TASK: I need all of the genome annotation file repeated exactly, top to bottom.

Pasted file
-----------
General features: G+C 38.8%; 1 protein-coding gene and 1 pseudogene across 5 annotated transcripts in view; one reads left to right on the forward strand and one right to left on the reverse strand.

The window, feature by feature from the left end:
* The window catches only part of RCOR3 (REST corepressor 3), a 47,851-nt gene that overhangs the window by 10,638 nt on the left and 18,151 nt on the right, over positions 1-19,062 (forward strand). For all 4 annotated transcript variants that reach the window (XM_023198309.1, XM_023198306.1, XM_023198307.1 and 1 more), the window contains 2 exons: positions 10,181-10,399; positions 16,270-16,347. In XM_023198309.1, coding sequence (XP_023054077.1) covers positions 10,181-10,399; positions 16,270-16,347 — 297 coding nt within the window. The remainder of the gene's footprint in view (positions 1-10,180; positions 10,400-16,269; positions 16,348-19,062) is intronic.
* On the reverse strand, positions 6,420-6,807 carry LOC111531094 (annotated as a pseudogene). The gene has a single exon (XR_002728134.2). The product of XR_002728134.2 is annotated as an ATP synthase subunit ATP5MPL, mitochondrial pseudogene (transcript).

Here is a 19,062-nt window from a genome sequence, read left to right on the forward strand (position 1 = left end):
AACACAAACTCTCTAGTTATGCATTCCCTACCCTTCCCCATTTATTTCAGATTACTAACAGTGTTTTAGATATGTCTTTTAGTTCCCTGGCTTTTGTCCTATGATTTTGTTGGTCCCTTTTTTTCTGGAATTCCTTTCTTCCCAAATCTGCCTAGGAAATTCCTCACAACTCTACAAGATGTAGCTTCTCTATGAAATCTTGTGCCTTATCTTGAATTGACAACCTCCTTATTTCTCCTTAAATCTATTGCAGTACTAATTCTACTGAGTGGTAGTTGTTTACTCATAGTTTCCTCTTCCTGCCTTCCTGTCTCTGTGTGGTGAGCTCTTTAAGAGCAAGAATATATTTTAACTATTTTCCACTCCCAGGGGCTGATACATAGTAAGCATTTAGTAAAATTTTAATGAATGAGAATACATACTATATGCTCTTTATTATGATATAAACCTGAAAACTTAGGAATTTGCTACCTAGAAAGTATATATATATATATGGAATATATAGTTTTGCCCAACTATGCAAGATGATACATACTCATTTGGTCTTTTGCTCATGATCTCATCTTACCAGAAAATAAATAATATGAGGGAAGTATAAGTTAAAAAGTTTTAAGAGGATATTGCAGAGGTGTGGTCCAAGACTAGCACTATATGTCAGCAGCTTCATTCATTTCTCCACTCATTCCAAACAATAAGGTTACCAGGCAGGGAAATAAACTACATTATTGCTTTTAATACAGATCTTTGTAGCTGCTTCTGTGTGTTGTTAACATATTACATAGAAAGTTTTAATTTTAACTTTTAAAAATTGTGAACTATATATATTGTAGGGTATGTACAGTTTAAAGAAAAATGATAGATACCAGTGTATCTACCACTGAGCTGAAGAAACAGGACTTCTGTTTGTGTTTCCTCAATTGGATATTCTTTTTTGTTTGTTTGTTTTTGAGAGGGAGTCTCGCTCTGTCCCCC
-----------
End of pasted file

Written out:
General features: G+C 38.8%; 1 protein-coding gene and 1 pseudogene across 5 annotated transcripts in view; one reads left to right on the forward strand and one right to left on the reverse strand.

The window, feature by feature from the left end:
* The window catches only part of RCOR3 (REST corepressor 3), a 47,851-nt gene that overhangs the window by 10,638 nt on the left and 18,151 nt on the right, over positions 1-19,062 (forward strand). For all 4 annotated transcript variants that reach the window (XM_023198309.1, XM_023198306.1, XM_023198307.1 and 1 more), the window contains 2 exons: positions 10,181-10,399; positions 16,270-16,347. In XM_023198309.1, coding sequence (XP_023054077.1) covers positions 10,181-10,399; positions 16,270-16,347 — 297 coding nt within the window. The remainder of the gene's footprint in view (positions 1-10,180; positions 10,400-16,269; positions 16,348-19,062) is intronic.
* On the reverse strand, positions 6,420-6,807 carry LOC111531094 (annotated as a pseudogene). The gene has a single exon (XR_002728134.2). The product of XR_002728134.2 is annotated as an ATP synthase subunit ATP5MPL, mitochondrial pseudogene (transcript).

Here is a 19,062-nt window from a genome sequence, read left to right on the forward strand (position 1 = left end):
AACACAAACTCTCTAGTTATGCATTCCCTACCCTTCCCCATTTATTTCAGATTACTAACAGTGTTTTAGATATGTCTTTTAGTTCCCTGGCTTTTGTCCTATGATTTTGTTGGTCCCTTTTTTTCTGGAATTCCTTTCTTCCCAAATCTGCCTAGGAAATTCCTCACAACTCTACAAGATGTAGCTTCTCTATGAAATCTTGTGCCTTATCTTGAATTGACAACCTCCTTATTTCTCCTTAAATCTATTGCAGTACTAATTCTACTGAGTGGTAGTTGTTTACTCATAGTTTCCTCTTCCTGCCTTCCTGTCTCTGTGTGGTGAGCTCTTTAAGAGCAAGAATATATTTTAACTATTTTCCACTCCCAGGGGCTGATACATAGTAAGCATTTAGTAAAATTTTAATGAATGAGAATACATACTATATGCTCTTTATTATGATATAAACCTGAAAACTTAGGAATTTGCTACCTAGAAAGTATATATATATATATGGAATATATAGTTTTGCCCAACTATGCAAGATGATACATACTCATTTGGTCTTTTGCTCATGATCTCATCTTACCAGAAAATAAATAATATGAGGGAAGTATAAGTTAAAAAGTTTTAAGAGGATATTGCAGAGGTGTGGTCCAAGACTAGCACTATATGTCAGCAGCTTCATTCATTTCTCCACTCATTCCAAACAATAAGGTTACCAGGCAGGGAAATAAACTACATTATTGCTTTTAATACAGATCTTTGTAGCTGCTTCTGTGTGTTGTTAACATATTACATAGAAAGTTTTAATTTTAACTTTTAAAAATTGTGAACTATATATATTGTAGGGTATGTACAGTTTAAAGAAAAATGATAGATACCAGTGTATCTACCACTGAGCTGAAGAAACAGGACTTCTGTTTGTGTTTCCTCAATTGGATATTCTTTTTTGTTTGTTTGTTTTTGAGAGGGAGTCTCGCTCTGTCCCCC